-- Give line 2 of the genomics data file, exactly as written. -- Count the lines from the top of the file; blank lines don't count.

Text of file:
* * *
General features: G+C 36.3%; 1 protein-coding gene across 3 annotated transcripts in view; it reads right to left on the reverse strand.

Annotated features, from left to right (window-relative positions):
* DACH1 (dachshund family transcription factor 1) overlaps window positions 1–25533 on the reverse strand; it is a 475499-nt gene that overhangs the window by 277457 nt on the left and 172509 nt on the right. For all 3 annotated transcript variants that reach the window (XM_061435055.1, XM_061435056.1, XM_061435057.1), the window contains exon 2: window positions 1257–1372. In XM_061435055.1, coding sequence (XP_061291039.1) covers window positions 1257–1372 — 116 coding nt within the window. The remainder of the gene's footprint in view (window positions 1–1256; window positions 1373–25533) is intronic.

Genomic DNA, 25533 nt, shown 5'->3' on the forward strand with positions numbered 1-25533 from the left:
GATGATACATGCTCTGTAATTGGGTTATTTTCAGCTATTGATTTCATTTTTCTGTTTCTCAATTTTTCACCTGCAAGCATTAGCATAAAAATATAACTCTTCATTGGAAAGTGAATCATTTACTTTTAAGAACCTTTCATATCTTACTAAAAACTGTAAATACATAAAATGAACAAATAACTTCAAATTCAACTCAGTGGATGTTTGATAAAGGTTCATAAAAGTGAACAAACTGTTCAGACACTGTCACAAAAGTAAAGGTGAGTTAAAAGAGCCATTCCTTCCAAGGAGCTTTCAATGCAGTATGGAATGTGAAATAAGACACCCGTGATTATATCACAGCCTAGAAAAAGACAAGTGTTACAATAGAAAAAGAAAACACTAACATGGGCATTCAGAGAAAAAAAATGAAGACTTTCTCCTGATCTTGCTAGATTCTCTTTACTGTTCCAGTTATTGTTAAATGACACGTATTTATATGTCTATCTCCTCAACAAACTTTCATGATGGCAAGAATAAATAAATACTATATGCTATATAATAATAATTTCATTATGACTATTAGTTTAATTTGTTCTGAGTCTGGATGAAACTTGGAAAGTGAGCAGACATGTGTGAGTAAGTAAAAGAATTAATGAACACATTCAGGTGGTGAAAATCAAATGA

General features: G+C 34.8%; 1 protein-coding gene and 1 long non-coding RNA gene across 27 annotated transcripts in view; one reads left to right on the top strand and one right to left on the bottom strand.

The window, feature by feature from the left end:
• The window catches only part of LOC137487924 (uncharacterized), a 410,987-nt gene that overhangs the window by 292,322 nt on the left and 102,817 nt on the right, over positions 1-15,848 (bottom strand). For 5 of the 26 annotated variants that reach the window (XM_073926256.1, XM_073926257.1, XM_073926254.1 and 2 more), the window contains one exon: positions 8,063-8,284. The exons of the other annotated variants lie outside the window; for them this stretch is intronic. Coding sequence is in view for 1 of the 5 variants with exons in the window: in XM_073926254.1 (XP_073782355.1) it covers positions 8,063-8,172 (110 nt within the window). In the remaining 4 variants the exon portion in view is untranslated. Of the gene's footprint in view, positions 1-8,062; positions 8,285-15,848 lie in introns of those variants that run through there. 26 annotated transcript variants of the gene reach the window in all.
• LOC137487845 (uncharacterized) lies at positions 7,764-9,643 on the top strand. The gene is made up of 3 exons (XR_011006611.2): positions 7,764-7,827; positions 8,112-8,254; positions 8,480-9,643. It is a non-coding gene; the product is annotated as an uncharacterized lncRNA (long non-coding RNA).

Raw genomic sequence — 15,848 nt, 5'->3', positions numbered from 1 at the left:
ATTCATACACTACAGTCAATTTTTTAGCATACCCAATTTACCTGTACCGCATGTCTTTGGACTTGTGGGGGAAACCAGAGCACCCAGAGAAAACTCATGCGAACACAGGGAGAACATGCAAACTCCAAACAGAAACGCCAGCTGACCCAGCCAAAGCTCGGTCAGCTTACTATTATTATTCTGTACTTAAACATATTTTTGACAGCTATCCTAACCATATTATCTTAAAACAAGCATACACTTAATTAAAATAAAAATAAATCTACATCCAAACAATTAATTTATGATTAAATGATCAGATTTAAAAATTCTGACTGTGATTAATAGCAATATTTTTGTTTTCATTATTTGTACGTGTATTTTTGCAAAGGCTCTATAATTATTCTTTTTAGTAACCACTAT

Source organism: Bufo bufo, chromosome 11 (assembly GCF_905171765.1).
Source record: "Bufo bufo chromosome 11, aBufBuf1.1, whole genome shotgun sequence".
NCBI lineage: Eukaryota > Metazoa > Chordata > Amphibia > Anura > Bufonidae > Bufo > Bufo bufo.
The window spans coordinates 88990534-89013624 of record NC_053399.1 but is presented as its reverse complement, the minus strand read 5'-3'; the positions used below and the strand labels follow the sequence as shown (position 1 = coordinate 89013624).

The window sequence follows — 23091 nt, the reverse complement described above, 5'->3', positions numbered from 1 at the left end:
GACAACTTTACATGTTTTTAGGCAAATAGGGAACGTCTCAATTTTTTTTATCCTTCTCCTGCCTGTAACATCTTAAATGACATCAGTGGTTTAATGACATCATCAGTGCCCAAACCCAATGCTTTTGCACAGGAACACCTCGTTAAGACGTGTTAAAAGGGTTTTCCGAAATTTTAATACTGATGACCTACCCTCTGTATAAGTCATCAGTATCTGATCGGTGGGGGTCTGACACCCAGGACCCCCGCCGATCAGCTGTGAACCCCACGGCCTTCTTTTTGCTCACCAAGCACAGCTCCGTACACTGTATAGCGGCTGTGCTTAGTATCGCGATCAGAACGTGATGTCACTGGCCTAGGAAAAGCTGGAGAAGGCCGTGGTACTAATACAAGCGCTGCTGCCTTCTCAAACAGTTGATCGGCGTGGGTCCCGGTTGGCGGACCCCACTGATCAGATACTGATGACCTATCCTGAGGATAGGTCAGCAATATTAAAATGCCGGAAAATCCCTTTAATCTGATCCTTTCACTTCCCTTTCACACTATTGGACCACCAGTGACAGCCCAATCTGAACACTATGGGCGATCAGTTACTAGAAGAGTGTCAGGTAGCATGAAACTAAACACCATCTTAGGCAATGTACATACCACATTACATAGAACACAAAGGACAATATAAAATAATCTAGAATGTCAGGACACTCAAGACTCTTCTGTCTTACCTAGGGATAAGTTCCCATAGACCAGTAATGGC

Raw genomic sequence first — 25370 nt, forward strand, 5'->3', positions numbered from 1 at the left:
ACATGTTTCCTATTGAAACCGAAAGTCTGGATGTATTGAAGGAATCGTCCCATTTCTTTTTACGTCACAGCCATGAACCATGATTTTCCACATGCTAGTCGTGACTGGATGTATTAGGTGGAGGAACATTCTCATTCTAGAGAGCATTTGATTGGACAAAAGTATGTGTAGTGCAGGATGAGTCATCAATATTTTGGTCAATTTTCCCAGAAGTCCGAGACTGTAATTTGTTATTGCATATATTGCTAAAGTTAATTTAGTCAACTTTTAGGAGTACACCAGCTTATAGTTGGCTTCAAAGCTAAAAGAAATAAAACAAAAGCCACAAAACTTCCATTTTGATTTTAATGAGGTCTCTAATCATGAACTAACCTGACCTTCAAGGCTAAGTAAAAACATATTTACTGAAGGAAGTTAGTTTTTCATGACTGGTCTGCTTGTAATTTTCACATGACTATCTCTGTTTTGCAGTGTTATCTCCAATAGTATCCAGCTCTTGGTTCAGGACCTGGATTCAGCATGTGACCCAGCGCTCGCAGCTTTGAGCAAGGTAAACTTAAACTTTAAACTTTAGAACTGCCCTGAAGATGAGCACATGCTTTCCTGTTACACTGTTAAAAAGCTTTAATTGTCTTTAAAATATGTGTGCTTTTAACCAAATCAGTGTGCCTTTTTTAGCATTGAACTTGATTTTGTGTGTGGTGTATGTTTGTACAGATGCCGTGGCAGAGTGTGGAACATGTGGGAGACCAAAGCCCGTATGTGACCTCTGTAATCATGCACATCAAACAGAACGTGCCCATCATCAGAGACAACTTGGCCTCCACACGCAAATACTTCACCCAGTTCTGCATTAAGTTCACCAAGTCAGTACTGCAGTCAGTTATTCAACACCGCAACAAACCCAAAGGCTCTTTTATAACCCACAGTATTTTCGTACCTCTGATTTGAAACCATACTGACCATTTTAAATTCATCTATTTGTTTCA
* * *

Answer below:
Annotated features, from left to right (window-relative positions):